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County libraries respond to e-book embargo

The King County Library System will not be purchasing newly released e-books from Macmillan Publishers in response to their policy preventing libraries from purchasing more than one copy of newly released e-books for eight weeks. Photos courtesy King County Library System

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County libraries across the country are taking a stance against Macmillan Publishers’ new policy when it comes to purchasing e-books.

The publishing company, one of the “big five” publishers, announced that starting Nov. 1, libraries can only purchase one copy of a newly released e-book and cannot purchase additional copies until eight weeks after its publication. The new policy applies only to e-books.

Macmillan CEO John Sargent said in a letter addressed to Macmillan authors that 45 percent of e-book reads are being borrowed for free from libraries.

With the new policy, the cost of a single copy of a newly released e-book will drop from the average price of $60 to $30, an action made by Macmillan in response to libraries’ requests for lower prices.

“Our new terms are designed to protect the value of your books during their first format publication. But they also ensure that the mission of libraries is supported,” Sargent said in the letter. “They honor the libraries’ archival mandate and they reduce the cost and administrative burden associated with e-book lending. We are trying to address the concerns of all parties.”

The American Library Association (ALA) denounced Macmillan’s new policy and urged Macmillan to cancel the eight-week embargo.

In King County, Wash., the King County Library System (KCLS) decided to stop purchasing newly released e-books from Macmillan Publishers in response to the policy.

“It was a very reluctant decision made over many, many months,” said King County Library Executive Director Lisa Rosenblum.

The county has a “holds to copy” ratio of 5-to-1, meaning for every five holds on a book or e-book, the library purchases one copy to ensure the wait time does not exceed three months. When it comes to e-books, only one e-book can be loaned out to one user at a time.

“What it would mean is we’d have a title from Macmillan, we’d get one copy for 1.4 million people and only one copy could go out for three weeks (the amount of time an e-book can be loaned out from the library),” she said. “Our holds would stack to the point where we could have 1,000 or 2,000 holds for one book.”

The library system has 50 libraries, serves more than one million residents and has been the top digital-circulating library in the country. Last year, patrons downloaded nearly five million e-books and audiobooks.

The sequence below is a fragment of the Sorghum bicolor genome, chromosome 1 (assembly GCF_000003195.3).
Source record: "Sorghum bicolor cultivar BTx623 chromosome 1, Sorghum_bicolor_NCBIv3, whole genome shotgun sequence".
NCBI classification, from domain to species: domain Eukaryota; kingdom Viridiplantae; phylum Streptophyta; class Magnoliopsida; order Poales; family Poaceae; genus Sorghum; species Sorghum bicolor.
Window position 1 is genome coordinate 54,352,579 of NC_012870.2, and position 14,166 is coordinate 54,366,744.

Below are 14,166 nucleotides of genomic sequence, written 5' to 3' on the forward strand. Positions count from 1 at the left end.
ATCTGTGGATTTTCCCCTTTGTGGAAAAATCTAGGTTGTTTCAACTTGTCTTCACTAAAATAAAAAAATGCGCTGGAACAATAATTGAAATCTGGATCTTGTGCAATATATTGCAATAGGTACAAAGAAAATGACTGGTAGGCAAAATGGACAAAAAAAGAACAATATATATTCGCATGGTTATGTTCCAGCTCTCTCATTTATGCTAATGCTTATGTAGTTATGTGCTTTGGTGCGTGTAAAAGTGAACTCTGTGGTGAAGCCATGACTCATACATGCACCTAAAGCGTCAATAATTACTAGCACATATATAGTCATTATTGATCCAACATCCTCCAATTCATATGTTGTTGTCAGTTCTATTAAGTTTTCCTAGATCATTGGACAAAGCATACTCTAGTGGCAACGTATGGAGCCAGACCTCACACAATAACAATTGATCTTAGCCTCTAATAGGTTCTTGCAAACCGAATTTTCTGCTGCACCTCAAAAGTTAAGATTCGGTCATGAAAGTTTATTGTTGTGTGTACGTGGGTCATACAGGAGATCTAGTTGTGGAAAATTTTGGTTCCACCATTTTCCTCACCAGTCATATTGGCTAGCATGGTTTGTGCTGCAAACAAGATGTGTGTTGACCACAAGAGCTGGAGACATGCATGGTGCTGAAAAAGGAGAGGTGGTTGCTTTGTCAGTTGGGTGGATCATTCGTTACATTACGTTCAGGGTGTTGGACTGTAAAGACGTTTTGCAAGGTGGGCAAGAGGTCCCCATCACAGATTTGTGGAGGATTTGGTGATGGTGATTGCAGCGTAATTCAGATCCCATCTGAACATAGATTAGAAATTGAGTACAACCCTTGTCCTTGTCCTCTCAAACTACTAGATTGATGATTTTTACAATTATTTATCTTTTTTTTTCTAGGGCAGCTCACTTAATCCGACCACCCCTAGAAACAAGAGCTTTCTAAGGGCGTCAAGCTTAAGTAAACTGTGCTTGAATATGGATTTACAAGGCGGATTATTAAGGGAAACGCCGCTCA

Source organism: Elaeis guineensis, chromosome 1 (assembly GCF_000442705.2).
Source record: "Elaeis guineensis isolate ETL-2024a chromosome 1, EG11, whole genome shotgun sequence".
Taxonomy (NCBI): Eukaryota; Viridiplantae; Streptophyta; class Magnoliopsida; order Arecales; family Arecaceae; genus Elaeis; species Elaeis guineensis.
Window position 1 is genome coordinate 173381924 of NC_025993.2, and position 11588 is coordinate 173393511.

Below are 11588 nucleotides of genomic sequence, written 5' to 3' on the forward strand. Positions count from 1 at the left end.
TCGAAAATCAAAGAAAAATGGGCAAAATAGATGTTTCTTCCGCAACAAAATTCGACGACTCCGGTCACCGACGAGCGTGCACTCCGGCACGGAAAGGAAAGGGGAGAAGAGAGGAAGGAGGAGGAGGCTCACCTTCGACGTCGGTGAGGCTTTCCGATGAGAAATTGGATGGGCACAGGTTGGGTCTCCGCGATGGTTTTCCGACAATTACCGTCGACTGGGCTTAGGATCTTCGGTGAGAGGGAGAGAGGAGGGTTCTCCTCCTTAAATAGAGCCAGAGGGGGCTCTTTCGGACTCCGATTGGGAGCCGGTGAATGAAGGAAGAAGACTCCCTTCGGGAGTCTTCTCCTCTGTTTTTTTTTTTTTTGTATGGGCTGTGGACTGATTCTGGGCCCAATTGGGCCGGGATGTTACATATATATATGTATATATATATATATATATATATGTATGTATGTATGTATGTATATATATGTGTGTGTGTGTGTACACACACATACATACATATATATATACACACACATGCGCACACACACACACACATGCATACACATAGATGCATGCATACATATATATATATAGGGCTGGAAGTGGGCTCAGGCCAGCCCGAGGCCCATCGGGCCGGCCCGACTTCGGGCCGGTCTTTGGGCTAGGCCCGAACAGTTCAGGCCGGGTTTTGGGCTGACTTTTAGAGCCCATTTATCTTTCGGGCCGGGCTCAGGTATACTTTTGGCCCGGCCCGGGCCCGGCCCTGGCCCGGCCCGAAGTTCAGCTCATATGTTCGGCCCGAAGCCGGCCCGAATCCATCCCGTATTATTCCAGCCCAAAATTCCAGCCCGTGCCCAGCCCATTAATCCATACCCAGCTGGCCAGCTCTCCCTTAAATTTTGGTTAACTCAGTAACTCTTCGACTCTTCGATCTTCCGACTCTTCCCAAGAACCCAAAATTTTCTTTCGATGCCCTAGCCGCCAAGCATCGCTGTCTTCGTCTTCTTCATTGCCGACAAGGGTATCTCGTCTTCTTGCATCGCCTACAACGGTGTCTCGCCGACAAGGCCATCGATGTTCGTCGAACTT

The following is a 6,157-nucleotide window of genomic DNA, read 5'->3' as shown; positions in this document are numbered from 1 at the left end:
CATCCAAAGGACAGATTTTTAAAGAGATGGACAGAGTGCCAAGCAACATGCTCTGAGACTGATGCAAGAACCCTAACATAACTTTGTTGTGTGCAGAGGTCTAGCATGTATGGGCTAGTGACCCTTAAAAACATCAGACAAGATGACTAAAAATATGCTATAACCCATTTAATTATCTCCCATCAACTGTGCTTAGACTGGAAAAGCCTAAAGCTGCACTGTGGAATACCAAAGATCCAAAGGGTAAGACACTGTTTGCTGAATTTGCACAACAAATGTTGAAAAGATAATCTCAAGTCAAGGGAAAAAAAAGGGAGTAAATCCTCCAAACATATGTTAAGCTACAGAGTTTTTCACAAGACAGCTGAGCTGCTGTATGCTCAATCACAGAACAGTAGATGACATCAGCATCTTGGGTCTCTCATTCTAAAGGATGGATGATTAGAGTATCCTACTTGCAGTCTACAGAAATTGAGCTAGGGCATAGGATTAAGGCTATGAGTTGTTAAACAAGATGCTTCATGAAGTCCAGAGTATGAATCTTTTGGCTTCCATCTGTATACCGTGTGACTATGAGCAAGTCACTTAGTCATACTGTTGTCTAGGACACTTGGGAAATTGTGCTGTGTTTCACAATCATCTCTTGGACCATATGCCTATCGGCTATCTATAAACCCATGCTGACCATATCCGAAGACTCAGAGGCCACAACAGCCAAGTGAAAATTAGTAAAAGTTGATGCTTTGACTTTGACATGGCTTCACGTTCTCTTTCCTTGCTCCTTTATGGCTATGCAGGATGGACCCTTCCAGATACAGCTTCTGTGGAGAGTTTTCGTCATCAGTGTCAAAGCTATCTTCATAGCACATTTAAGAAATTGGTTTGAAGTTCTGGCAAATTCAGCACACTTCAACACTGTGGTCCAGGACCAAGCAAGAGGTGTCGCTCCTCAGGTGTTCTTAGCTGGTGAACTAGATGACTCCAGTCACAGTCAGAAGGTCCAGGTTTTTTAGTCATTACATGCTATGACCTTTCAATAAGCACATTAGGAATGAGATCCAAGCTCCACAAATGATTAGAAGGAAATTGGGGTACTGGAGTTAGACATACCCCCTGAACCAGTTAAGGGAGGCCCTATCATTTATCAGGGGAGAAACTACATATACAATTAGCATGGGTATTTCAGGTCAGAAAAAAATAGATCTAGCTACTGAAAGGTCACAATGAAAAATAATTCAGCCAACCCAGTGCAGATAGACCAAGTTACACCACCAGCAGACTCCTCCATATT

“We offer digital equity,” Rosenblum said. “We don’t care if you’re rich or poor. We offer the same equitable access to bestsellers.”

She described how many people who read e-books are on fixed incomes or can’t physically visit a library to check out paper copies of books.

“Macmillan’s new model would in fact not allow them to have copies of books unless they would be willing to buy them and we don’t believe that,” Rosenblum said. “We don’t believe people should have to buy books if they’re willing to wait for them.”

She said libraries have to pay costs for e-books that are often four to five times higher than what the general public pays. Additionally, e-books are often metered, which means after a certain number of checkouts, the library has to re-purchase the e-book again.

“We’re not getting away with anything,” she said. “We’re paying fair market price and I know we’re paying more than the consumer does.”

King County Library System will continue to purchase e-books from Macmillan if they are not embargoed, she said, and will continue purchasing physical books from the publisher.

In Sonoma County, Calif., Jaime Anderson, director of Collection Services for the Sonoma County Library, said the library has decided to wait until the seventh week of the embargo until they purchase a newly released e-book from Macmillan.

“We’ve decided to wait until week seven which isn’t going to make people happy either because then it’s going to look like we don’t have that e-book title when it is available and out there in the world and the retail market,” Anderson said.

She said the county initially purchases between 12 and 15 copies of an e-book to maintain their 4-to-1 hold ratio. In the last fiscal year, the Sonoma County library system had 277,000 e-book checkouts, which account for 10 percent of the library’s circulation.

“If a new title comes out and you’ve got the money to buy it for yourself, that’s great,” said Sonoma County Library Director Ann Hammond. “But if you depend on your public library and the library doesn’t have that title, I think that’s an issue of fairness there.” 

Additionally, the Sonoma County Library Commission passed a resolution denouncing Macmillan’s new policy, according to Reece Foxen, who chairs the Sonoma County Library Commission.

“We just felt Macmillan was looking more at the bottom line and money rather than community and people and actually failing to consider one of their major patrons which are libraries across the country,” Foxen said.

The American Library Association has created a petition at ebooksforall.org for those who oppose Macmillan’s new policy. As of last week, more than 130,000 had signed the petition.

“We hope Macmillan will change their mind. We would love to go back to buying bestsellers but until they do, I really feel we have to take a stand,” Rosenblum said. “We have to push back and not be dictated by publishers when we feel like we’re paying more than a fair price for the products they produce.”

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